Mikey Ball On How To Make The Best Gin Cocktails.
Mikey Ball’s decade long career has taken him around the world and has garnered international acclaim in the process, including “Best International Hotel Bar“, “Best International Bar Team” and “World’s Best Bar”. Back home in New Zealand, he still serves as chief mixologist, as well as East Imperial’s brand ambassador. We got a chance to pick his mind on the all important topic of gin, as well as what it’s like working in some of the best bars in the world.
Bartending has pretty much taken you around the entire world and back again, was it something you were expecting would take you to such far flung locals?
Not at all. The reason for heading overseas in the first place was to discover what was out there in the land of bartending, what we didn’t have in New Zealand and most of all, follow the leads of the few internationally-recognised bartenders I had met through competitions, tastings and events. In my head, there was a lot to learn and although I had 10 years of experience under my belt in NZ, the best way to learn was to start from scratch in one of the world-leading cocktail cultures.
I feel like I was pretty lucky, to be perfectly honest, to not only work in the places I did and in the roles I worked towards, but the biggest part for me was the creative teams I was surrounded by. It’s genuinely what makes this industry great!
How was it like working in Dubai?
Dubai is great. It’s a quasi-Vegas in the middle of the UAE, which is not everyone’s cup of tea, but it truly was a bit of a city from the future. Overall, it was a massive culture shock for me to see how commercial and how “Americanised” it all was.
I was there at a midpoint where some great bars and restaurants were starting to pop up and there was also a huge expat population of hospitality-driven people in similar boots to me. The drinking culture was getting stronger and areas outside of hotels were starting to open up for nightlife, drinking and dining.
Recently, I feel like there’s been a big boom here in New Zealand for gin. A lot of new distilleries are popping up everywhere, or is it just me?
Both are right, there are new distilleries popping up a lot for sure, but there are also a lot of pre-existing brands in New Zealand really pushing their products more. The level of quality has truly ramped up and with more gins comes more competition.
I think outside of our favourites and classics, we are looking for that little bit more, that story and reasoning behind why it’s “not just another gin”. It’s great to see local brands really tackling this, building story, reasoning and tradition into their blueprint
Do you think NZ has a lot of catching up to do in comparison to places like the UK?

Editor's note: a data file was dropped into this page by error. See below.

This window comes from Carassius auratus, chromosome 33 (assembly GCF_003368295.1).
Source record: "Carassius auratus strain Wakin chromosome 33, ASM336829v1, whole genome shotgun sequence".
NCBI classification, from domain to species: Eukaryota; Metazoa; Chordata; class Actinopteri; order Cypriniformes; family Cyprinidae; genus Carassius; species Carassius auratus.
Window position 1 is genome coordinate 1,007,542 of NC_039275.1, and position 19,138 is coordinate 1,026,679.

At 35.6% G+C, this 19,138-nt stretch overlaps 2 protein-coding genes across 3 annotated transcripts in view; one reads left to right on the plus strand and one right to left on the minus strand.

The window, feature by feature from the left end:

I think overall, yes, we are quite far behind. But some of the smaller things we specialise in we do really well at. Granted we don’t have a huge cocktail following and understanding, or a massive passion for thoughtful spirits and wine, but we are getting there and with a small population like ours, this takes a few more years than most.
Look how our beer has boomed, and similarly with the last 25+ years of our wine industry. They have both gone through massive transformations, from back shed potions, to refined and consistent production systems in the aid of ensuring their products are refined and delicious
Normally when I’m doing a gin run, I, like most plebs, will just grab a bog standard tonic. Helping me take my first adventurous steps out of this habit, what would you recommend me grabbing instead?
Grab something you had never tried before. Why not? Try and be as open minded as possible and take recommendations, often the passionate salesperson is your best tool here. I do the same when ordering wine at a restaurant, we should always be on the hunt for new great products. You never know, you might find your new favourite.
What would you serve to someone who’s looking for a better refreshment than the classic cocktails?
A Gin & Tonic is the ultimate, but there are so many other popular quenchers out there which fit the bill, among them, Dark & Stormy’s, The Bramble, or even a simple Collins. One of my go-to’s at the moment is a Sherry and East Imperial Grapefruit Tonic or even Vermouth and tonic, with something citrus-driven, like yuzu or orange as a garnish.
Is there a general rule of thumb or mnemonic device for knowing which tonic we should match with each gin?
Not really. There are two ways of looking at it. You can match flavours from tonic to gin and it will most likely work. Or you can try and contrast the flavours of both the gin and the tonic, often this leads to a match made in heaven.
For instance, a gin with a lack of citrus and predominant coriander flavour could be contrasted perfectly with East Imperial Yuzu Tonic, adding that citrus element to make the beverage whole.
I think the main tip from me here is to read up about the products, both gin and mixer, then you will be steered in the right direction to finding a gem. It’s all a game of R&D.
Do you have a personal favourite combination, or do you mix it up every time?
I play around with it a lot. Currently I’m enjoying a little Fino Sherry & East Imperial Grapefruit Tonic. But for me it comes down to the time, setting, weather and of course, my mood. Like anyone else, sometimes you just want a beer and a dram!
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